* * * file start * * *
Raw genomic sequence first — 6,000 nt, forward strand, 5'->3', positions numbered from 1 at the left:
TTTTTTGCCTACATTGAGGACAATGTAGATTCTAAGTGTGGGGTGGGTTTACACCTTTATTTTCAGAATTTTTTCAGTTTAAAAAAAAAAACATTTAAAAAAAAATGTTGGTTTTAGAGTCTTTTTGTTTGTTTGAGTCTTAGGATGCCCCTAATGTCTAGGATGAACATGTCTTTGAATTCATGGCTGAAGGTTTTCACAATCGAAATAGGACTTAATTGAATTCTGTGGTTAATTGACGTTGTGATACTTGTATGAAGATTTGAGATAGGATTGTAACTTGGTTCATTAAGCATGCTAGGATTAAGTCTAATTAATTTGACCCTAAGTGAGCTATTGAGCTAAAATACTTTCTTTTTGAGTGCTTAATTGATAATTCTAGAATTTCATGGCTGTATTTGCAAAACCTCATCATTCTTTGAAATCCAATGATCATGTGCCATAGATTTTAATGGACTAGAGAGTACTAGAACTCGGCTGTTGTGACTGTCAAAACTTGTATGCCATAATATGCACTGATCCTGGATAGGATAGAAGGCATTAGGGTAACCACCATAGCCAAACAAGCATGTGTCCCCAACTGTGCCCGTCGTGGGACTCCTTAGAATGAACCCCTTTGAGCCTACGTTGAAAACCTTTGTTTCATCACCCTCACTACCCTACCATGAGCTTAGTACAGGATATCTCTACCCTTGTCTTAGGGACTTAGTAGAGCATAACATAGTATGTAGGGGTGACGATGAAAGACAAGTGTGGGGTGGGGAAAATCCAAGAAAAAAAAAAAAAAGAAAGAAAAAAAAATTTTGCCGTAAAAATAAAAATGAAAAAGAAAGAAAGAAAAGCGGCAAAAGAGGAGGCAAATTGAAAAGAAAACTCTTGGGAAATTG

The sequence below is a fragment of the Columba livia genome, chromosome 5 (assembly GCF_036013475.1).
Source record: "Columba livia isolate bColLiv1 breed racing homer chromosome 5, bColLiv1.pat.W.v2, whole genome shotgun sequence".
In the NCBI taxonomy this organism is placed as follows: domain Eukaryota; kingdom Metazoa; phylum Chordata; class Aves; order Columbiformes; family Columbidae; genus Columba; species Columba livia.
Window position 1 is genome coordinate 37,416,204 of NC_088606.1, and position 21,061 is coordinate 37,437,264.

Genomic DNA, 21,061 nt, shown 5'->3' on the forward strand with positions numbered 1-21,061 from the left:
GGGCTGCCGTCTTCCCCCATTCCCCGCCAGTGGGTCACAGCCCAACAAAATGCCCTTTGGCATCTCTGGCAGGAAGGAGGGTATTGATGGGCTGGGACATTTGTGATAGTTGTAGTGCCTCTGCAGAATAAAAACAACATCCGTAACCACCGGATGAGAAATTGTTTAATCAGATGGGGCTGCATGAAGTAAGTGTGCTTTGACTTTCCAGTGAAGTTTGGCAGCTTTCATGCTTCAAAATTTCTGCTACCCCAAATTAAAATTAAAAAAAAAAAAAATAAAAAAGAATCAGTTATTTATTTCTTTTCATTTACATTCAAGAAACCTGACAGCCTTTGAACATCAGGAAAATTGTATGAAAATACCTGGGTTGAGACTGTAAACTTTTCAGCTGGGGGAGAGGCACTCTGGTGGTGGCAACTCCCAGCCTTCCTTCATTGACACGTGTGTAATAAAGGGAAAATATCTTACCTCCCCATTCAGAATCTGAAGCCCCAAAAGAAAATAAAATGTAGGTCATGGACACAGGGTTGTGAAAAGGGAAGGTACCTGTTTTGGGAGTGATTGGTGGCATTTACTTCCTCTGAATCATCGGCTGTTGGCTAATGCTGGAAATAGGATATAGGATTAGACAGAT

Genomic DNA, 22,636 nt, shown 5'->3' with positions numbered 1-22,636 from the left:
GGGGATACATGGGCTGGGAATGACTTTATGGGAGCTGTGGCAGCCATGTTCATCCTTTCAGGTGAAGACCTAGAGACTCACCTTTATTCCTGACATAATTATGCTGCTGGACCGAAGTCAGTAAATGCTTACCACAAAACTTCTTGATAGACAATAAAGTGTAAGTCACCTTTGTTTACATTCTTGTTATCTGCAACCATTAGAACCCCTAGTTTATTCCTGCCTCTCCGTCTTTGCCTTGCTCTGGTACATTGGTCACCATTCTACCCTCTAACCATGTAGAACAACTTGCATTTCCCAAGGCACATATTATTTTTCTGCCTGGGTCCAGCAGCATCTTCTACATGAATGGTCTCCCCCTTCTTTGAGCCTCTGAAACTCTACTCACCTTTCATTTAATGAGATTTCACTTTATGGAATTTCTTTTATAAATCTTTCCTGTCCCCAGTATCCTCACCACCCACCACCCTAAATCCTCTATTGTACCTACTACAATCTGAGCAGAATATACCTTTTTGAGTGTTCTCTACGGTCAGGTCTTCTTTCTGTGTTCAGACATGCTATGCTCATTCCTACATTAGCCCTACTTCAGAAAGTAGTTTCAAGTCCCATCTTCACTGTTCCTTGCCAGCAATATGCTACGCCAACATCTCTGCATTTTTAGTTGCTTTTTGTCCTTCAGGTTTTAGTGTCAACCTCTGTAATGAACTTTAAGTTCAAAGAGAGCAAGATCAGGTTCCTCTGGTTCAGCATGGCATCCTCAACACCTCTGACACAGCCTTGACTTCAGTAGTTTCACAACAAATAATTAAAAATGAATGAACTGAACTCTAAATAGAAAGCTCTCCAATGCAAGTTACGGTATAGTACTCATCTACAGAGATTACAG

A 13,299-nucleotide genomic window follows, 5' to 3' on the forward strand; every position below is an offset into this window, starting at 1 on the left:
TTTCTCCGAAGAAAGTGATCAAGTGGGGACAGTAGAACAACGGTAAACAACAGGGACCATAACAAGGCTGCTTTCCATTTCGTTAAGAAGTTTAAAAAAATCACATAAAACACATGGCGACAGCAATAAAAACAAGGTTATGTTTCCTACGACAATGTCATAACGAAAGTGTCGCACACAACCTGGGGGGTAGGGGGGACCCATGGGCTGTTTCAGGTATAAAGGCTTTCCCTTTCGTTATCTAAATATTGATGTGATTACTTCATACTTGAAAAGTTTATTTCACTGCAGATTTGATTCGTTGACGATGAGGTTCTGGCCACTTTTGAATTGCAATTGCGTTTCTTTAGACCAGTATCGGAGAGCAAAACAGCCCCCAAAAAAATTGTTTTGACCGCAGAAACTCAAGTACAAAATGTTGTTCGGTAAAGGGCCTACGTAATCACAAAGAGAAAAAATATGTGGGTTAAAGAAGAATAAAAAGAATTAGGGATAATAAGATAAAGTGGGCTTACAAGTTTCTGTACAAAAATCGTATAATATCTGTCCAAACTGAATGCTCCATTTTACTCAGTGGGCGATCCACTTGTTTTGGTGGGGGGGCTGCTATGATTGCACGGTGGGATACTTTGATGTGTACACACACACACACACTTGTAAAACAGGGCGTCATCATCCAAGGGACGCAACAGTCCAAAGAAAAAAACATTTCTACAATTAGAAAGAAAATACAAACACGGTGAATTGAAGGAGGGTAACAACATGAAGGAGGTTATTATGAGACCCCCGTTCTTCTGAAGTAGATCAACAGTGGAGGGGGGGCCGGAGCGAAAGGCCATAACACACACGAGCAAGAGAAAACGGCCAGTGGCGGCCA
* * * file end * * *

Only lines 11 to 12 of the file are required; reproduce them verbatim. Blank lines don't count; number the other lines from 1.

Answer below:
A 13,299-nucleotide genomic window follows, 5' to 3' on the forward strand; every position below is an offset into this window, starting at 1 on the left:
TTTCTCCGAAGAAAGTGATCAAGTGGGGACAGTAGAACAACGGTAAACAACAGGGACCATAACAAGGCTGCTTTCCATTTCGTTAAGAAGTTTAAAAAAATCACATAAAACACATGGCGACAGCAATAAAAACAAGGTTATGTTTCCTACGACAATGTCATAACGAAAGTGTCGCACACAACCTGGGGGGTAGGGGGGACCCATGGGCTGTTTCAGGTATAAAGGCTTTCCCTTTCGTTATCTAAATATTGATGTGATTACTTCATACTTGAAAAGTTTATTTCACTGCAGATTTGATTCGTTGACGATGAGGTTCTGGCCACTTTTGAATTGCAATTGCGTTTCTTTAGACCAGTATCGGAGAGCAAAACAGCCCCCAAAAAAATTGTTTTGACCGCAGAAACTCAAGTACAAAATGTTGTTCGGTAAAGGGCCTACGTAATCACAAAGAGAAAAAATATGTGGGTTAAAGAAGAATAAAAAGAATTAGGGATAATAAGATAAAGTGGGCTTACAAGTTTCTGTACAAAAATCGTATAATATCTGTCCAAACTGAATGCTCCATTTTACTCAGTGGGCGATCCACTTGTTTTGGTGGGGGGGCTGCTATGATTGCACGGTGGGATACTTTGATGTGTACACACACACACACACTTGTAAAACAGGGCGTCATCATCCAAGGGACGCAACAGTCCAAAGAAAAAAACATTTCTACAATTAGAAAGAAAATACAAACACGGTGAATTGAAGGAGGGTAACAACATGAAGGAGGTTATTATGAGACCCCCGTTCTTCTGAAGTAGATCAACAGTGGAGGGGGGGCCGGAGCGAAAGGCCATAACACACACGAGCAAGAGAAAACGGCCAGTGGCGGCCA